Please welcome author, podcaster, and speaker Cindy Wang Brandt today. We are giving away 3 copies of her book, Parenting Forward: How to Raise Children with Justice, Mercy and Kindness.
How do we build a better world? One key way, says Cindy Wang Brandt, is by learning to raise our children with justice, mercy, and kindness.
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I read an article the other day that essentially said something like all parents are winging it and that reading parenting books is actually BAD for parents because it makes them feel like they’re not doing enough. As in all genres, there are good and bad parenting books, but to wholesale critique parenting books by saying they are damaging, admittedly bruises my own ego as I have written a parenting book, but also dismisses many wonderful works by thought leaders in parenting spaces. Parenting authors write because we genuinely want to help make parents and children’s lives better, and some of us are very successful at doing just that.
5 Empowering Parenting Books
Here is a list of five parenting books that have been paradigm shifting for me as a parent and a great resource as I wrote my parenting book. They all have the capacity to strategically change the way you parent your children and promote their human flourishing. None heap shame or guilt, they are empathetic voices to parents, empowering you to extend love and compassion into your parenting.
Parenting for a Peaceful World by Robin Grill
This book masterfully argues the strategy of parenting as the key to sustaining world peace. And this isn’t being hyperbolic or snarky. Robin Grill shows his receipts on research proving inherent links between healthy emotional treatment of children to peaceful societies. For me, it validated my instinct of parenting as a key strategy in social justice, and that the foundation of building a just world begins and is informed by treating children justly.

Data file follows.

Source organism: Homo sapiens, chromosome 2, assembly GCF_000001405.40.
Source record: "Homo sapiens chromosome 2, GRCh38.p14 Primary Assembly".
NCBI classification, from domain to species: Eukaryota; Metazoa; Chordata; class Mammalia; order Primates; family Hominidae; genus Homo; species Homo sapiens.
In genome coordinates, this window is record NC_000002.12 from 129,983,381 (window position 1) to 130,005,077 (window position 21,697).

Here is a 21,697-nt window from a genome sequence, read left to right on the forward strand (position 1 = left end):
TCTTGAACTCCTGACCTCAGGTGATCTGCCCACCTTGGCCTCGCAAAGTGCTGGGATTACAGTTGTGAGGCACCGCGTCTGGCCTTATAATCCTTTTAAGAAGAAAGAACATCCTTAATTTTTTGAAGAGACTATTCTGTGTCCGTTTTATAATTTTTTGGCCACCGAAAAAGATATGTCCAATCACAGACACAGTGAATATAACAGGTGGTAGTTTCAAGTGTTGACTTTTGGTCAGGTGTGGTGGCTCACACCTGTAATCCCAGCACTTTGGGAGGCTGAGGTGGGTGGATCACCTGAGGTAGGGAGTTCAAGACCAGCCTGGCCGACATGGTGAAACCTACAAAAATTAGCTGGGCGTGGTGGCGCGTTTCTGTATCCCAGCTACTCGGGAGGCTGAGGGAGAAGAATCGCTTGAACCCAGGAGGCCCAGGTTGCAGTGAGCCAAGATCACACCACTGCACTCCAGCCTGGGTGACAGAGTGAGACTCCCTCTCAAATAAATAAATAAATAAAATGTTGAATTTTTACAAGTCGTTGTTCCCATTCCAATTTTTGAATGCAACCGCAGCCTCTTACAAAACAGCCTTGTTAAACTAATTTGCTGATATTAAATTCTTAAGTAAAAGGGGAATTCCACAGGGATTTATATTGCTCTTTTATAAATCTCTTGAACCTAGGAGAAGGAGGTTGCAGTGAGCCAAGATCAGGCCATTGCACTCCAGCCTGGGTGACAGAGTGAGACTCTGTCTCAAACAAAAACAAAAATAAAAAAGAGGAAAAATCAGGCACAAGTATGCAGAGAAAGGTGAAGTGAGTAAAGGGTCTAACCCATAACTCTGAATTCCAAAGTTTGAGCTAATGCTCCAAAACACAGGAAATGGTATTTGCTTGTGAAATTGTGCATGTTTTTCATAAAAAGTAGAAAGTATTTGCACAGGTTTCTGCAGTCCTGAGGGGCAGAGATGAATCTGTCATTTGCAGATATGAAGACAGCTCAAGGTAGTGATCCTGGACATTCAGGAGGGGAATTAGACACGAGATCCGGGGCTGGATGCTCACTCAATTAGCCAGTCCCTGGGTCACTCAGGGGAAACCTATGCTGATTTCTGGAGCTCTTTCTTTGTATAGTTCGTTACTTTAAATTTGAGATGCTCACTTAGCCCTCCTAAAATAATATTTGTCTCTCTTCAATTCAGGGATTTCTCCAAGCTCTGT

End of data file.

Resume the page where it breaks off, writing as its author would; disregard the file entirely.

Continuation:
Simplicity Parenting by Kim John Payne
My parenting book is concerned with children’s spirituality, and reading this book made me realize our parental responsibility to declutter our children’s schedules in order to make space for them to access their own spirituality. It made me aware of the forces acting against our children that have been normalized by our increasingly frantic pace of life. It was a giant permission slip to slow down and enjoy the present moments with our kids.
The Spiritual Child by Lisa Miller
Science and religion are often at odds in the culture war rhetoric of politics, but they become allies in Dr. Lisa Miller’s book on the science of spirituality in raising children. I grew up religious and later realized there was a lot of toxicity in the fundamentalism of my childhood faith. Sometimes it is tempting to raise my own kids far away from any institutional religion just so they would not be harmed in the same way. But Dr. Miller argues spirituality contributes to the health and well being of our children, and she helpfully lays out the how-tos of healthy spirituality. And it’s backed by science!
Raising White Kids by Jennifer Harvey